Helping Someone Cope with Depression

Girl masking her sadness
Photo by Sydney Sims on Unsplash

What do you think when you hear a person suffers from depression? You may not think much of what it takes to crawl out of that darkness if you have never experienced it yourself. You might not even, truly, understand how bad it can get for the person suffering. But you need to know that those that fight their way out and come back, and then go and try and help others, whether they know it or not, they are their own type of Super Hero.

Having suffered from this for years, since I was 14, I have been in many low places in my life. Sometimes so low that I thought I would never get out of them. Most of the time, I have HAD to dig myself out on my own. This might not seem like such a daunting task, but you have to look at it from a different perspective. See, people with depression, at least from my own point of view, do not look at problems the same way those that have never experienced it might. When I start to feel a ’bout coming on, the thought of getting back up seems overwhelming. It becomes a cascade effect of self-doubt, self-deprecation, and an inability to see anything positive.

Think of it as if you are climbing a mountain. Every time you make some headway, you realize you have only made it halfway, and it’s getting steeper. You see people and try to explain what you are doing, but they speak another language and never understand you. This is how it feels to me. Even people that do suffer from depression may not understand your plight. No two people will feel the same way when they suffer and may not understand what the other is experiencing.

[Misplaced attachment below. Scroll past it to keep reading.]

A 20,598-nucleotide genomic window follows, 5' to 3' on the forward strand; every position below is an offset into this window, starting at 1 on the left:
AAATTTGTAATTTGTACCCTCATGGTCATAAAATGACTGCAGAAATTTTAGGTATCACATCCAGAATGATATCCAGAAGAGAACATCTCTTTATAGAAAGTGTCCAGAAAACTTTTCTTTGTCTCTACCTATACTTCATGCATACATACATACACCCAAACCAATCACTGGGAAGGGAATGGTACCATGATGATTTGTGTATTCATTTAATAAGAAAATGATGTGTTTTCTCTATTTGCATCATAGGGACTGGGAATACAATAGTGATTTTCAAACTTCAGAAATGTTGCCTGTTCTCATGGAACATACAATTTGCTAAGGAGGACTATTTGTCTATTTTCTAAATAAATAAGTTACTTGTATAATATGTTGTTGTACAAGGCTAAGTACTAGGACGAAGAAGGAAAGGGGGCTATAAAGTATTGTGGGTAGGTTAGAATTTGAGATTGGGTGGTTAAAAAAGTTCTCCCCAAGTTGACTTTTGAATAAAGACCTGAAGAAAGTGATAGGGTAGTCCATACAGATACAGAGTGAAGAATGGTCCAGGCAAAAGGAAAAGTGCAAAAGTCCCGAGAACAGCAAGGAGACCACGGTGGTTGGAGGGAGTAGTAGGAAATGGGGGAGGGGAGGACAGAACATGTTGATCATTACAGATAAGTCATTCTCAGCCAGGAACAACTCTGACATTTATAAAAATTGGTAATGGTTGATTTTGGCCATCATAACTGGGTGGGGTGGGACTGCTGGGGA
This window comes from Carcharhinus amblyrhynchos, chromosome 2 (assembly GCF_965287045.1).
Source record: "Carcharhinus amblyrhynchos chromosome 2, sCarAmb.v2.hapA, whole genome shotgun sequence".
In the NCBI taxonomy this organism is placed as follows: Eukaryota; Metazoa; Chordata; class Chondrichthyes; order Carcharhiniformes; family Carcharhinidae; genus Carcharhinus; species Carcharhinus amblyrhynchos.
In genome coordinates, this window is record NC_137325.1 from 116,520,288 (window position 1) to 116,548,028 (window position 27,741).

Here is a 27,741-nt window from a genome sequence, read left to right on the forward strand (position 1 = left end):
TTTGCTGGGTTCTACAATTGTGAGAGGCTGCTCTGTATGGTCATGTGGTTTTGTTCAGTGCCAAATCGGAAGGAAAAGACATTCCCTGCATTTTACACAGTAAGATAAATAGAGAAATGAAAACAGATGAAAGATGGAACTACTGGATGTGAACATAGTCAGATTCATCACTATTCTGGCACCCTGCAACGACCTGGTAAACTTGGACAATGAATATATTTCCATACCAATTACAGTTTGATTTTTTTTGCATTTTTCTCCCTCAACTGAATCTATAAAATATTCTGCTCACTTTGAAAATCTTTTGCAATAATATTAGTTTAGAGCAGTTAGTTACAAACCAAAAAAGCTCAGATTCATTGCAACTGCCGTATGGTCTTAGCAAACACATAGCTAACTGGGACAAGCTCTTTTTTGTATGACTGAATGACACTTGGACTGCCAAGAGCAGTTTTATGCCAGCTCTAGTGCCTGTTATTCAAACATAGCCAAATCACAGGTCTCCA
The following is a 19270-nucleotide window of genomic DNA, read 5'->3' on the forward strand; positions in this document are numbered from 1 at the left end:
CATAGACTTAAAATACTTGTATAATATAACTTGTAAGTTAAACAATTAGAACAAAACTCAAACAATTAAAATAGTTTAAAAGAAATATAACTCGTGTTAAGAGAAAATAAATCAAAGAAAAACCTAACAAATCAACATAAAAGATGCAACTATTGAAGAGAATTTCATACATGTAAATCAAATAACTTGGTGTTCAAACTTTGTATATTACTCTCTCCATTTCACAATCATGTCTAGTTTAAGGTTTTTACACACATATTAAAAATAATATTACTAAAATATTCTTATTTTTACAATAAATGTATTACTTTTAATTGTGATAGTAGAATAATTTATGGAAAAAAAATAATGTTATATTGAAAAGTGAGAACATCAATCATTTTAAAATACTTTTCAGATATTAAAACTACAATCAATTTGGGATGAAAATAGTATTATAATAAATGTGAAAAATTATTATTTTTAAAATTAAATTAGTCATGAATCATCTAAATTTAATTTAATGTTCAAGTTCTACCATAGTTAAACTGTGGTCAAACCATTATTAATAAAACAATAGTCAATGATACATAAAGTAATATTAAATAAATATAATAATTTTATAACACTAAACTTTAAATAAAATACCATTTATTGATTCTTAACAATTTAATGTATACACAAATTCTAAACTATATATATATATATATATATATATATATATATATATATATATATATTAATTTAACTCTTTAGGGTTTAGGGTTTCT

It would be impossible for me to suggest that you put yourself in someone else’s shoes to feel what a depressed person is going through. It’s just not something you can do. But as a person who KNOWS someone that suffers, you can do something to help. When I have my bouts, the best thing that helps me are these:

  • Be patient with me.
  • Understand that I may not be kind or happy with you, but your being there means the world to me.
  • Understand that I cannot ‘Just get over it. That’s just not how it works.
  • Be ready for when I come out of it. I will need someone to talk to.
  • Make time to listen when I am ready.
  • Be ready to understand when I want to be left alone.
  • Be a lighthouse in the storm that they are suffering through.

Remember that depression is not just about a mood or feeling. It’s not that we are just feeling down or out of sorts. Depression is a very real thing and it can be dangerous to the people that suffer. The most important thing that you, a loved one of a person that suffers, can do is be there. It may not seem like we notice, but we do.

I will tell you a little story in closing. Some time ago, I was having a terrible day. I was cleaning the house and in a foul, bitter mood and I knew I was heading into a depressive bout. Leonard Cohen’s ‘Hallelujah’ came on and broke me down. Out of nowhere, Rian, my niece, who was staying with us at the time, came in. She told me to lock up the house; she was taking me to Taco Bell. It was not much, it was all she could possibly afford at the time, but it meant the world to me. I still, to this day, see it as one of the most special times because it helped me find something to be happy about. That’s important. At that moment, at that time, she was my lighthouse. She caught me and guided me in before I got too bad.

As always… thank you for reading.

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